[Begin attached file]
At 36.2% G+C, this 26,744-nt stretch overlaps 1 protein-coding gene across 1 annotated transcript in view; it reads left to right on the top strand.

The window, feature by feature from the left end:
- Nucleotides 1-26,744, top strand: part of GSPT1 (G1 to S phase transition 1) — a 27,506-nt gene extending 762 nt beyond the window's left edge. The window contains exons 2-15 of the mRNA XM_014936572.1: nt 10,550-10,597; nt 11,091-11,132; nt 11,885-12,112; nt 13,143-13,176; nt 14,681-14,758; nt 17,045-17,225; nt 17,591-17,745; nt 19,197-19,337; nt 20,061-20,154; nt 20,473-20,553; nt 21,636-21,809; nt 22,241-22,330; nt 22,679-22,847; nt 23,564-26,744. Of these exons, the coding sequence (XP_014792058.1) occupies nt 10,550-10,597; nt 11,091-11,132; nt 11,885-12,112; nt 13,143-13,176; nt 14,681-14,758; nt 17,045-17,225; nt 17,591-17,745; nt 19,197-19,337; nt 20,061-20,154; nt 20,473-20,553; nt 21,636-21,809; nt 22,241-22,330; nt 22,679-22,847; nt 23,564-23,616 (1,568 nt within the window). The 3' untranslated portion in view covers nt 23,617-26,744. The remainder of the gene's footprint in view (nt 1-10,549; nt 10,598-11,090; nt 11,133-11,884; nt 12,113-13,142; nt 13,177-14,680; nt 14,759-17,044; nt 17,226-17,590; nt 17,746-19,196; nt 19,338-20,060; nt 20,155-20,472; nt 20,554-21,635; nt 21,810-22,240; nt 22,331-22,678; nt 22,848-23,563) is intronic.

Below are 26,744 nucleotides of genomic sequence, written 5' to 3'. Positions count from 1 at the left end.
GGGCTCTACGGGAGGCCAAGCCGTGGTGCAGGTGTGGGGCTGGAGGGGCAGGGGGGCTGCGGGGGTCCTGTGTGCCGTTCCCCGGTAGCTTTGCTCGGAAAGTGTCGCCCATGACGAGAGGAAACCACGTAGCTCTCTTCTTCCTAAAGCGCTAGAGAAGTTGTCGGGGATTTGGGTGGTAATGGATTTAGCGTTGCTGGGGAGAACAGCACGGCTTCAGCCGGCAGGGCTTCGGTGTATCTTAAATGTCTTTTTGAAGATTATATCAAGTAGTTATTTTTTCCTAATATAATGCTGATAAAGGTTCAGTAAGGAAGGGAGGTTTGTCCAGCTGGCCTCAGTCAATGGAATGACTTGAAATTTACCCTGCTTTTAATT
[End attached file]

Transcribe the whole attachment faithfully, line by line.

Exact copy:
At 36.2% G+C, this 26,744-nt stretch overlaps 1 protein-coding gene across 1 annotated transcript in view; it reads left to right on the top strand.

The window, feature by feature from the left end:
- Nucleotides 1-26,744, top strand: part of GSPT1 (G1 to S phase transition 1) — a 27,506-nt gene extending 762 nt beyond the window's left edge. The window contains exons 2-15 of the mRNA XM_014936572.1: nt 10,550-10,597; nt 11,091-11,132; nt 11,885-12,112; nt 13,143-13,176; nt 14,681-14,758; nt 17,045-17,225; nt 17,591-17,745; nt 19,197-19,337; nt 20,061-20,154; nt 20,473-20,553; nt 21,636-21,809; nt 22,241-22,330; nt 22,679-22,847; nt 23,564-26,744. Of these exons, the coding sequence (XP_014792058.1) occupies nt 10,550-10,597; nt 11,091-11,132; nt 11,885-12,112; nt 13,143-13,176; nt 14,681-14,758; nt 17,045-17,225; nt 17,591-17,745; nt 19,197-19,337; nt 20,061-20,154; nt 20,473-20,553; nt 21,636-21,809; nt 22,241-22,330; nt 22,679-22,847; nt 23,564-23,616 (1,568 nt within the window). The 3' untranslated portion in view covers nt 23,617-26,744. The remainder of the gene's footprint in view (nt 1-10,549; nt 10,598-11,090; nt 11,133-11,884; nt 12,113-13,142; nt 13,177-14,680; nt 14,759-17,044; nt 17,226-17,590; nt 17,746-19,196; nt 19,338-20,060; nt 20,155-20,472; nt 20,554-21,635; nt 21,810-22,240; nt 22,331-22,678; nt 22,848-23,563) is intronic.

Below are 26,744 nucleotides of genomic sequence, written 5' to 3'. Positions count from 1 at the left end.
GGGCTCTACGGGAGGCCAAGCCGTGGTGCAGGTGTGGGGCTGGAGGGGCAGGGGGGCTGCGGGGGTCCTGTGTGCCGTTCCCCGGTAGCTTTGCTCGGAAAGTGTCGCCCATGACGAGAGGAAACCACGTAGCTCTCTTCTTCCTAAAGCGCTAGAGAAGTTGTCGGGGATTTGGGTGGTAATGGATTTAGCGTTGCTGGGGAGAACAGCACGGCTTCAGCCGGCAGGGCTTCGGTGTATCTTAAATGTCTTTTTGAAGATTATATCAAGTAGTTATTTTTTCCTAATATAATGCTGATAAAGGTTCAGTAAGGAAGGGAGGTTTGTCCAGCTGGCCTCAGTCAATGGAATGACTTGAAATTTACCCTGCTTTTAATT